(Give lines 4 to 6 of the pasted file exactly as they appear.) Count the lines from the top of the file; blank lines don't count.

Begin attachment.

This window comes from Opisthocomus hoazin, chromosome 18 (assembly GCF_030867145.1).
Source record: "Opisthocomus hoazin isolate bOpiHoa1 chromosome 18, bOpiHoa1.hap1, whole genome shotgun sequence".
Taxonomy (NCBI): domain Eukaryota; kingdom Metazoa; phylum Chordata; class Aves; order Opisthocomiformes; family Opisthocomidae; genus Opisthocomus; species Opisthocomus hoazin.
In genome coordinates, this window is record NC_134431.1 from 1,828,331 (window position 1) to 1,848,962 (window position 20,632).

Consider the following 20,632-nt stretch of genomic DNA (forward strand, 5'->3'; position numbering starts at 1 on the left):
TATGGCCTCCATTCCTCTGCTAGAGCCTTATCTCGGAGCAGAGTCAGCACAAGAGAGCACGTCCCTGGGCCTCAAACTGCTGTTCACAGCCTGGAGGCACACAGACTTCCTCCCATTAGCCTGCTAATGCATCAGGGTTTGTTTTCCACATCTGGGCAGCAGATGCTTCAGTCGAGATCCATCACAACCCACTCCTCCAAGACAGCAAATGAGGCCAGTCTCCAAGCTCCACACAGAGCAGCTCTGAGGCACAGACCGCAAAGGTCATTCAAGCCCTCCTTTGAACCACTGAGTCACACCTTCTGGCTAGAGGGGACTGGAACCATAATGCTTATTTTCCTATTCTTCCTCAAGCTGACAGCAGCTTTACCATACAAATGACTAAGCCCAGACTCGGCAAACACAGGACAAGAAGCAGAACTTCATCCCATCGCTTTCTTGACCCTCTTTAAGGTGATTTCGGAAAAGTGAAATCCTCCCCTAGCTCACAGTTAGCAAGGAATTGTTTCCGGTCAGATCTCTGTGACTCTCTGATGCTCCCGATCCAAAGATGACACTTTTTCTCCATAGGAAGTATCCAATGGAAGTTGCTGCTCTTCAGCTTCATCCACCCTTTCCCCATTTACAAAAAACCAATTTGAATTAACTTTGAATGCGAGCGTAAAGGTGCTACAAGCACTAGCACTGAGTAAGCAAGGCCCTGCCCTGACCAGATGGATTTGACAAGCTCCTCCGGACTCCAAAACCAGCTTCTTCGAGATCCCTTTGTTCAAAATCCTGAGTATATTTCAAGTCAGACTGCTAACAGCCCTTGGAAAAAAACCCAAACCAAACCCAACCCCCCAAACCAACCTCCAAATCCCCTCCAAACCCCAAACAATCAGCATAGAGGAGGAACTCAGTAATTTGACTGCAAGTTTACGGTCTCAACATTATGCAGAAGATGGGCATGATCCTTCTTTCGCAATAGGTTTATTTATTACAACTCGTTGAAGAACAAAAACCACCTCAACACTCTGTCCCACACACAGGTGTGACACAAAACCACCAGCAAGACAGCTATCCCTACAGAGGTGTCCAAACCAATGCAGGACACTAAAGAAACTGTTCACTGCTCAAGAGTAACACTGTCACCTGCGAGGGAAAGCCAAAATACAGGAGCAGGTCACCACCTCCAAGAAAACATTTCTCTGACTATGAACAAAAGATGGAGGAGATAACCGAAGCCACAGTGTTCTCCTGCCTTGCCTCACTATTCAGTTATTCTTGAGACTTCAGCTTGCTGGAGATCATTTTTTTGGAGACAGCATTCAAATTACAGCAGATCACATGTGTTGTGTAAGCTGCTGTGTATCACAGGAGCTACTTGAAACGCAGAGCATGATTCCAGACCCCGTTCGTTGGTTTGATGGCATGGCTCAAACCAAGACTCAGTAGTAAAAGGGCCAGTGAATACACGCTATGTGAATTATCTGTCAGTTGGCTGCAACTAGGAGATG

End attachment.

In genome coordinates, this window is record NC_134431.1 from 1,828,331 (window position 1) to 1,848,962 (window position 20,632).

Consider the following 20,632-nt stretch of genomic DNA (forward strand, 5'->3'; position numbering starts at 1 on the left):
TATGGCCTCCATTCCTCTGCTAGAGCCTTATCTCGGAGCAGAGTCAGCACAAGAGAGCACGTCCCTGGGCCTCAAACTGCTGTTCACAGCCTGGAGGCACACAGACTTCCTCCCATTAGCCTGCTAATGCATCAGGGTTTGTTTTCCACATCTGGGCAGCAGATGCTTCAGTCGAGATCCATCACAACCCACTCCTCCAAGACAGCAAATGAGGCCAGTCTCCAAGCTCCACACAGAGCAGCTCTGAGGCACAGACCGCAAAGGTCATTCAAGCCCTCCTTTGAACCACTGAGTCACACCTTCTGGCTAGAGGGGACTGGAACCATAATGCTTATTTTCCTATTCTTCCTCAAGCTGACAGCAGCTTTACCATACAAATGACTAAGCCCAGACTCGGCAAACACAGGACAAGAAGCAGAACTTCATCCCATCGCTTTCTTGACCCTCTTTAAGGTGATTTCGGAAAAGTGAAATCCTCCCCTAGCTCACAGTTAGCAAGGAATTGTTTCCGGTCAGATCTCTGTGACTCTCTGATGCTCCCGATCCAAAGATGACACTTTTTCTCCATAGGAAGTATCCAATGGAAGTTGCTGCTCTTCAGCTTCATCCACCCTTTCCCCATTTACAAAAAACCAATTTGAATTAACTTTGAATGCGAGCGTAAAGGTGCTACAAGCACTAGCACTGAGTAAGCAAGGCCCTGCCCTGACCAGATGGATTTGACAAGCTCCTCCGGACTCCAAAACCAGCTTCTTCGAGATCCCTTTGTTCAAAATCCTGAGTATATTTCAAGTCAGACTGCTAACAGCCCTTGGAAAAAAACCCAAACCAAACCCAACCCCCCAAACCAACCTCCAAATCCCCTCCAAACCCCAAACAATCAGCATAGAGGAGGAACTCAGTAATTTGACTGCAAGTTTACGGTCTCAACATTATGCAGAAGATGGGCATGATCCTTCTTTCGCAATAGGTTTATTTATTACAACTCGTTGAAGAACAAAAACCACCTCAACACTCTGTCCCACACACAGGTGTGACACAAAACCACCAGCAAGACAGCTATCCCTACAGAGGTGTCCAAACCAATGCAGGACACTAAAGAAACTGTTCACTGCTCAAGAGTAACACTGTCACCTGCGAGGGAAAGCCAAAATACAGGAGCAGGTCACCACCTCCAAGAAAACATTTCTCTGACTATGAACAAAAGATGGAGGAGATAACCGAAGCCACAGTGTTCTCCTGCCTTGCCTCACTATTCAGTTATTCTTGAGACTTCAGCTTGCTGGAGATCATTTTTTTGGAGACAGCATTCAAATTACAGCAGATCACATGTGTTGTGTAAGCTGCTGTGTATCACAGGAGCTACTTGAAACGCAGAGCATGATTCCAGACCCCGTTCGTTGGTTTGATGGCATGGCTCAAACCAAGACTCAGTAGTAAAAGGGCCAGTGAATACACGCTATGTGAATTATCTGTCAGTTGGCTGCAACTAGGAGATG